In challenge to West, Russia unfurls plan to annex swathes of Ukraine

2022-09-20T12:29:59Z
Deputy Chairman of Russia’s Security Council Dmitry Medvedev attends a military parade on Victory Day, which marks the 77th anniversary of the victory over Nazi Germany in World War Two, in Red Square in central Moscow, Russia May 9, 2022. REUTERS/Maxim Shemetov/File Photo

Russia on Tuesday gave support to plans by separatists which it backs in Ukraine to hold referendums paving the way for the annexation of swathes of additional territory, a direct challenge to the West that could sharply escalate the conflict.

After nearly seven months of war, including a critical battlefield defeat in northeastern Ukraine, Putin is pondering his next steps in a conflict that has triggered the biggest confrontation with the West since the 1962 Cuban Missile Crisis.

In what appeared to be choreographed requests, Russian-backed officials across 15% of Ukrainian territory – an area about the size of Hungary or Portugal – lined up to request referendums on joining Russia. read more

The self-styled Donetsk (DPR) and the Luhansk People’s Republics (LPR), which Putin recognised as independent just before the invasion, and the Kherson and Zaporizhzhia regions have asked for votes over less than 24 hours.

Luhansk and Donetsk officials said the referendums would take place in just days, on Sept. 23-27.

Asked about the referendums, Russian Foreign Minister Sergei Lavrov said: “From the very start of the operation… we said that the peoples of the respective territories should decide their fate, and the whole current situation confirms that they want to be masters of their fate.”

If Moscow formally annexed a vast additional chunk of Ukraine, Putin would essentially be daring the United States and its European allies to risk a direct military confrontation with Russia, the world’s biggest nuclear power.

“All this talk about immediate referendums is an absolutely unequivocal ultimatum from Russia to Ukraine and the West,” said Tatiana Stanovaya, founder of the political analysis firm R.Politik.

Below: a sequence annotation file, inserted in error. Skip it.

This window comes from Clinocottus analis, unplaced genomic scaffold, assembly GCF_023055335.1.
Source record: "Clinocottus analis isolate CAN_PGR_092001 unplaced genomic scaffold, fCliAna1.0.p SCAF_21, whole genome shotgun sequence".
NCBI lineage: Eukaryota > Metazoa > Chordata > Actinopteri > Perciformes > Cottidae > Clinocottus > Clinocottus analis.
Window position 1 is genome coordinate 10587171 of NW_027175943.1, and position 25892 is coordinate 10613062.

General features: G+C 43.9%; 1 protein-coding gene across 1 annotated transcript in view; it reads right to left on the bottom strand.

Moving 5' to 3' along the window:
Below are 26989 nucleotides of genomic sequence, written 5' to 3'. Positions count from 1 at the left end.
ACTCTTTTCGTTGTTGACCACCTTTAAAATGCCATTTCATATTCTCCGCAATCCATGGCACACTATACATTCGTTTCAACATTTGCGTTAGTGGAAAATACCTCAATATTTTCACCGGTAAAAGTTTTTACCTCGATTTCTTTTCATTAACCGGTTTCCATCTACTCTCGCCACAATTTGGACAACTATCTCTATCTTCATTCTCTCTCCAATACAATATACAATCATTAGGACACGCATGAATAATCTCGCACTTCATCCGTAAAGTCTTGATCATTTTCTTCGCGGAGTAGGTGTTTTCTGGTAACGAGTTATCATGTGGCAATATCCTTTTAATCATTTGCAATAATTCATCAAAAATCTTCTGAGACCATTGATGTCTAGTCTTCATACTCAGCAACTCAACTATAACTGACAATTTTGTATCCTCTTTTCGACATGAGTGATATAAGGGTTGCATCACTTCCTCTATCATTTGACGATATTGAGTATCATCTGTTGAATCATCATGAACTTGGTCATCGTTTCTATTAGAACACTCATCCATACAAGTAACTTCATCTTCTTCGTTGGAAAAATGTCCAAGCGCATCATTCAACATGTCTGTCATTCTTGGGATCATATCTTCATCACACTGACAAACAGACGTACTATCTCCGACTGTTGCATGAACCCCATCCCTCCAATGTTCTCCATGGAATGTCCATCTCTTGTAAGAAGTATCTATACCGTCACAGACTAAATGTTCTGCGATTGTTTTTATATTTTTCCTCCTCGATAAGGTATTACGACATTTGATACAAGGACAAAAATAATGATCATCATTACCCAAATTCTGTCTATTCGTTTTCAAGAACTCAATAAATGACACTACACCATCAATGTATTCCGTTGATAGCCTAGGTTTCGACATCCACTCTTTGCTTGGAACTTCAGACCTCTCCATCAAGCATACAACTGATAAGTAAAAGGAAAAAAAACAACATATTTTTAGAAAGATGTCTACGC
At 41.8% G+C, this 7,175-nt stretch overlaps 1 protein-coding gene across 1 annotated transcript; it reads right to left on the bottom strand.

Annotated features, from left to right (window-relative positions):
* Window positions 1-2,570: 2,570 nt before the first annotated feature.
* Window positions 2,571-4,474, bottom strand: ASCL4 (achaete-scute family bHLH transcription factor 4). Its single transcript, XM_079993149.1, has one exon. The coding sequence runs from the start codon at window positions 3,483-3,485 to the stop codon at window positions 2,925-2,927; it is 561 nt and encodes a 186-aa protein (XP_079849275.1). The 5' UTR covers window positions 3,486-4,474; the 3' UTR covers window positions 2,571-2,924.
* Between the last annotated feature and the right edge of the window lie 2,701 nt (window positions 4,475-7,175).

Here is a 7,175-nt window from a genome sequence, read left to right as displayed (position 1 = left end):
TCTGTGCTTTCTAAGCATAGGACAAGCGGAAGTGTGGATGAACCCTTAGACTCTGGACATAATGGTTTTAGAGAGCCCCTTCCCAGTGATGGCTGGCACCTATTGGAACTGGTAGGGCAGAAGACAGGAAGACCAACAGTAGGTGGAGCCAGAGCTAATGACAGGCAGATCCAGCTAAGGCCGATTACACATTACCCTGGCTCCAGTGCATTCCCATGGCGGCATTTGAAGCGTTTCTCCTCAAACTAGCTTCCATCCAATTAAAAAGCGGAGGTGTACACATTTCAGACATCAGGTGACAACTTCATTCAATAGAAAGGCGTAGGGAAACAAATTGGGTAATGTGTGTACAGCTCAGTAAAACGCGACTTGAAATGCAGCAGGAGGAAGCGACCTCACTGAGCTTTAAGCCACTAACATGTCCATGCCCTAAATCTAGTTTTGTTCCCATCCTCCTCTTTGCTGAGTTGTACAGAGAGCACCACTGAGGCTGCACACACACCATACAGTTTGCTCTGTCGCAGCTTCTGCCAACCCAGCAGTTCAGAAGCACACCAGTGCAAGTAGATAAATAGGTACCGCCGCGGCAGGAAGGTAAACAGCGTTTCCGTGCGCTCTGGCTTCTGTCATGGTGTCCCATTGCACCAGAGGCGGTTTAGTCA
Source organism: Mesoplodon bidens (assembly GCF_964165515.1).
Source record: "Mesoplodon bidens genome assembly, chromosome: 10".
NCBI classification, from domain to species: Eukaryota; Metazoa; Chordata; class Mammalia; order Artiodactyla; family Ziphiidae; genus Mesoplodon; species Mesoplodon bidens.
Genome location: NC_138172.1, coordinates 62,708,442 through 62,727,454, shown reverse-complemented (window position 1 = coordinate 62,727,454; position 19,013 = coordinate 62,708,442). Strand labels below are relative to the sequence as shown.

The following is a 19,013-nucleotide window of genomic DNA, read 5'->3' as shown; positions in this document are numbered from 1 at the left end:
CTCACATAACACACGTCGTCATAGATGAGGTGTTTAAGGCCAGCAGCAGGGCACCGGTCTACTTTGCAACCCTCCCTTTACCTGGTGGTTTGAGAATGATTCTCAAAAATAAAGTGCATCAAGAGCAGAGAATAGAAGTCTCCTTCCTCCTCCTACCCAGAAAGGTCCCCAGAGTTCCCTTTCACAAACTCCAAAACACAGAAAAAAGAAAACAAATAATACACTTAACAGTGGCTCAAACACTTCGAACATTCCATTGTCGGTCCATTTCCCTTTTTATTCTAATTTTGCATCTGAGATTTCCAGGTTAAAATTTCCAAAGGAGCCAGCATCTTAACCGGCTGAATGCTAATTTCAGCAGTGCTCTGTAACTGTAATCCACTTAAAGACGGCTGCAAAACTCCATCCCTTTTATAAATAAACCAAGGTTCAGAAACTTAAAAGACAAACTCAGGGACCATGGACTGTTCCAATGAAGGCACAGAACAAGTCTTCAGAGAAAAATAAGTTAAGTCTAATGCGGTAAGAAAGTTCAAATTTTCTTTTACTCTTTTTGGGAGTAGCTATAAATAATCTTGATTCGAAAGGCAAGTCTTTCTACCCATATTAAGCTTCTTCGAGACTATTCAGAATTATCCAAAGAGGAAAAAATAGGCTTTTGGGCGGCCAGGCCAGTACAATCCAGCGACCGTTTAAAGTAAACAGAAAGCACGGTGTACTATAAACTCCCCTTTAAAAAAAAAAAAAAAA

Dmitry Medvedev, who served as Russian president from 2008 to 2012 and is now deputy chairman of the Russian Security Council, backed the referendums, which he said would change the path of Russian history and allow the Kremlin more options for defence of what he said would become Russian territory.

“Encroachment onto Russian territory is a crime which allows you to use all the forces of self–defence,” Medvedev said in a post on Telegram. “This is why these referendums are so feared in Kyiv and the West.”

“It is equally important that after the amendments to the constitution of our state, no future leader of Russia, no official will be able to reverse these decisions.”

Vyacheslav Volodin, the speaker of Russia’s lower house of parliament, the Duma, said he would support the folding in of parts of Ukraine that voted to join Russia.

Ukraine said the threat of referendums was “naive blackmail” and a sign Russia was running scared.

“This is what the fear of defeat looks like. The enemy is afraid, and obfuscates primitively,” said Andriy Yermak, chief of staff to Ukrainian President Volodymyr Zelenskiy.

“Ukraine will solve the Russian issue. The threat can only be eliminated by force.”

Ukraine says it will not rest until every Russian soldier is ejected from its territory. Kyiv says it will never accept Russian control over its territory and has called on the West to supply more and better arms to fight Russian forces.

U.S. President Joe Biden warned in March that a direct confrontation between the NATO military alliance and Russia would mean World War III. Biden and NATO leaders have been careful to say that they do not want NATO troops in direct conflict with Russian troops.

Putin and senior Russian generals and officials, though, already cast the conflict as a broader contest with the West which they say has sent Ukraine advanced weaponry and helps guide Ukrainian forces with intelligence and training that ultimately kills Russian troops.

Putin on Friday brushed off the lightning Ukrainian counteroffensive in recent weeks and cast the conflict as an attempt to prevent what he said was a Western plot to carved up and destroy Russia. read more

Russia’s parliament on Tuesday approved a bill to toughen punishments for a host of crimes such as desertion, damage to military property and insubordination if they were committed during military mobilisation or combat situations. read more

The conflict in eastern Ukraine began in 2014 after a pro-Russian president was toppled in Ukraine’s Maidan Revolution and Russia annexed Crimea, while Russian-backed separatists in the Donbas – which is comprised of Donetsk and Luhansk – sought to break away from Kyiv’s control.

Russia sent troops into Ukraine on Feb. 24, the biggest land invasion in Europe since World War Two. Since the invasion, tens of thousands of people have been killed.

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